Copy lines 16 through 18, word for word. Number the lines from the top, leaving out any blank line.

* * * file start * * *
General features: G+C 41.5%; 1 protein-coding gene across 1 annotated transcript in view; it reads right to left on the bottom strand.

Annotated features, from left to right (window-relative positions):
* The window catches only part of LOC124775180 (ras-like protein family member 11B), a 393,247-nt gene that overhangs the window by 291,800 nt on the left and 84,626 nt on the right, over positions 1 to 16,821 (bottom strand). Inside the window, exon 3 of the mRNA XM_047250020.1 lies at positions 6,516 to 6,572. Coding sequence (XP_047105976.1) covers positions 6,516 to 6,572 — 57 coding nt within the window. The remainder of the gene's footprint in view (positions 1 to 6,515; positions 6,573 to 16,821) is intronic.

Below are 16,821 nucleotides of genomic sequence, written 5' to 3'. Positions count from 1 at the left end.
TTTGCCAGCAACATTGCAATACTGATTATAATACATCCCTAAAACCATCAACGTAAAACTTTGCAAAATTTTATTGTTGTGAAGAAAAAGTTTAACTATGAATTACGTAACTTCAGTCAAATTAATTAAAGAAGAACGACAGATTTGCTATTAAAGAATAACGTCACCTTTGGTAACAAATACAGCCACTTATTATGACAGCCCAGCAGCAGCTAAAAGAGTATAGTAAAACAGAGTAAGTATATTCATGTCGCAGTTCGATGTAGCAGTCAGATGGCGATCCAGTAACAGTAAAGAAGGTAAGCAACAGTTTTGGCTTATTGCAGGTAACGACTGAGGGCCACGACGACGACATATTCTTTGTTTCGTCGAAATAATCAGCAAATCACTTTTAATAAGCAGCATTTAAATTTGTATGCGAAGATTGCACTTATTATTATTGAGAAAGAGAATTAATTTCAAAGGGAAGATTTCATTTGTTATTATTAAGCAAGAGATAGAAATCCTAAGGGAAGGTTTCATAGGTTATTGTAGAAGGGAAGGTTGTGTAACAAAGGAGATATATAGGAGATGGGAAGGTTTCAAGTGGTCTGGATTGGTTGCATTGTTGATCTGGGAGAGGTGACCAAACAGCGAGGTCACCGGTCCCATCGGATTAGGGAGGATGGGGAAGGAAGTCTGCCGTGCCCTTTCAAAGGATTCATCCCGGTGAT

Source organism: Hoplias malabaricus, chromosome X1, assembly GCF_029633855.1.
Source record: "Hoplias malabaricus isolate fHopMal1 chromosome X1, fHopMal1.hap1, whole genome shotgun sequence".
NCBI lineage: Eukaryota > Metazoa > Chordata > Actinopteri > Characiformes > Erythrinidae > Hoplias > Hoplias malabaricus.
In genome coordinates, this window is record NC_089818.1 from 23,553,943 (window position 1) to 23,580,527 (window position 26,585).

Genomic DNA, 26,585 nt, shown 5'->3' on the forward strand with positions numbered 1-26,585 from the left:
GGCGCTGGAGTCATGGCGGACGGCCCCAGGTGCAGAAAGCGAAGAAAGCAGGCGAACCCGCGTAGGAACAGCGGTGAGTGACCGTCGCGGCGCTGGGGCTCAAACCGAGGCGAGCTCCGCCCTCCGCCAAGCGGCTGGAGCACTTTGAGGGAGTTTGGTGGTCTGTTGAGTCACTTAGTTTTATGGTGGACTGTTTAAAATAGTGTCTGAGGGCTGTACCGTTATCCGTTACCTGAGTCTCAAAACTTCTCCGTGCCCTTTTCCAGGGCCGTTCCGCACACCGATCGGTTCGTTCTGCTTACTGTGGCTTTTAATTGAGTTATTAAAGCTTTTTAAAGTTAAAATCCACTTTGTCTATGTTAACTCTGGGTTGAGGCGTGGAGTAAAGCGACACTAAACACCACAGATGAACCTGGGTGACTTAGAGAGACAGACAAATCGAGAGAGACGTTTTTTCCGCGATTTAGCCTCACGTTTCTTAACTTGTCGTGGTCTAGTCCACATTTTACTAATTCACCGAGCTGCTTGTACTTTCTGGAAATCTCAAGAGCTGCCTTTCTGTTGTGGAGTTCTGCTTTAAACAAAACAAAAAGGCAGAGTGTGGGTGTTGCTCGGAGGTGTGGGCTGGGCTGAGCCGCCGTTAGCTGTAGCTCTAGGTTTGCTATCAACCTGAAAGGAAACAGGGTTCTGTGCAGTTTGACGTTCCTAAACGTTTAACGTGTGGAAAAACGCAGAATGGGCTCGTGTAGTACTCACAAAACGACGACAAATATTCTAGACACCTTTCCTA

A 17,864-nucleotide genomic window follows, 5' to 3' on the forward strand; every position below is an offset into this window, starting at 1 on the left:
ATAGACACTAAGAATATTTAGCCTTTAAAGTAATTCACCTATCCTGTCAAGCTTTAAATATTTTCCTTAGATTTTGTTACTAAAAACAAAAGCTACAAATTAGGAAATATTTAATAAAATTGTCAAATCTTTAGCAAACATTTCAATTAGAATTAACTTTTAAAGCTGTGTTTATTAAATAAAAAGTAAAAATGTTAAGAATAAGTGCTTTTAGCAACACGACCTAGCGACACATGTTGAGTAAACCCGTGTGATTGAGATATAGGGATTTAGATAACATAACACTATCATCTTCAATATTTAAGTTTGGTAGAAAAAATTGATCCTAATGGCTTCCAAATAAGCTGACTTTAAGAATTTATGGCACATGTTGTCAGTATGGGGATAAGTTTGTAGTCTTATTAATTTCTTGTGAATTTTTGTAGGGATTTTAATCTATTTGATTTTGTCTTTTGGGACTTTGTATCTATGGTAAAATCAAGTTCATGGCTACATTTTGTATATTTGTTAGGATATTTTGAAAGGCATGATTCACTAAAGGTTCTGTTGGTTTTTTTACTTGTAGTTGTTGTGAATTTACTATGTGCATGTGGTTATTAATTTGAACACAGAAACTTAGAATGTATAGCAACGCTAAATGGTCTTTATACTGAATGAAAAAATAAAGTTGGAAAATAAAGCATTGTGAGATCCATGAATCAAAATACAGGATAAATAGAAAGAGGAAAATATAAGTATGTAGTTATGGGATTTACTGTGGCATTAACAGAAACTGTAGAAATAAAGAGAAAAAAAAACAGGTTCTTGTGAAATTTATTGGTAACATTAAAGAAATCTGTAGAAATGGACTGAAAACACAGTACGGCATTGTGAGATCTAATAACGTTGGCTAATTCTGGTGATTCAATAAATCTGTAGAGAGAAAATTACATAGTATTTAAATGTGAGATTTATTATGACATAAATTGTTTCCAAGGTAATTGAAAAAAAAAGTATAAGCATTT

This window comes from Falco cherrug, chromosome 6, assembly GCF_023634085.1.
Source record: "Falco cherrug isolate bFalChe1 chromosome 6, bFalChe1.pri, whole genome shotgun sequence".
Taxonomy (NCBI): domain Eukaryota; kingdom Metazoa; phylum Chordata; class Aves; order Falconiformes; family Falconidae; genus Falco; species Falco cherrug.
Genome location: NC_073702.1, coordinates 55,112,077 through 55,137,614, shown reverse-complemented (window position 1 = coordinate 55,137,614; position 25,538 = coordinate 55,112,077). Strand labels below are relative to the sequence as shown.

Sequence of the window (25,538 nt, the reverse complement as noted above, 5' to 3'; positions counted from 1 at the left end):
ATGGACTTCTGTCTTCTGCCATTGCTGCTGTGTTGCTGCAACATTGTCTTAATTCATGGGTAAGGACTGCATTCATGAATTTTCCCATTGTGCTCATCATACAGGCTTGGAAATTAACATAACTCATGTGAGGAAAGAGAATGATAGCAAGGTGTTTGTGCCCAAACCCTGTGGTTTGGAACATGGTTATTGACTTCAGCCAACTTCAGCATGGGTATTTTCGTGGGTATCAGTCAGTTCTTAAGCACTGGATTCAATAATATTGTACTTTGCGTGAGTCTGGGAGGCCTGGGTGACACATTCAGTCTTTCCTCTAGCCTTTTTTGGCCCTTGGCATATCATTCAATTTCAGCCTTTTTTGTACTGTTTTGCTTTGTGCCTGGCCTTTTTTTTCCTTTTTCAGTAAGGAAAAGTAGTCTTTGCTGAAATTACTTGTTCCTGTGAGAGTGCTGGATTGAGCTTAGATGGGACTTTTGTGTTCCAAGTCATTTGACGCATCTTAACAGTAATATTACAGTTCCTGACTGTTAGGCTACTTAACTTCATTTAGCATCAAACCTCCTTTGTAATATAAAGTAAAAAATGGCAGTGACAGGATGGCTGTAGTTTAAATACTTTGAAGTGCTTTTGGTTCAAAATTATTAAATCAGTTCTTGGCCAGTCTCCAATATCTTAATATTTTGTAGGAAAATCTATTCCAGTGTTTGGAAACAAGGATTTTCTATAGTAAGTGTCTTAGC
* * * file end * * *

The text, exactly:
Taxonomy (NCBI): domain Eukaryota; kingdom Metazoa; phylum Chordata; class Aves; order Falconiformes; family Falconidae; genus Falco; species Falco cherrug.
Genome location: NC_073702.1, coordinates 55,112,077 through 55,137,614, shown reverse-complemented (window position 1 = coordinate 55,137,614; position 25,538 = coordinate 55,112,077). Strand labels below are relative to the sequence as shown.

Sequence of the window (25,538 nt, the reverse complement as noted above, 5' to 3'; positions counted from 1 at the left end):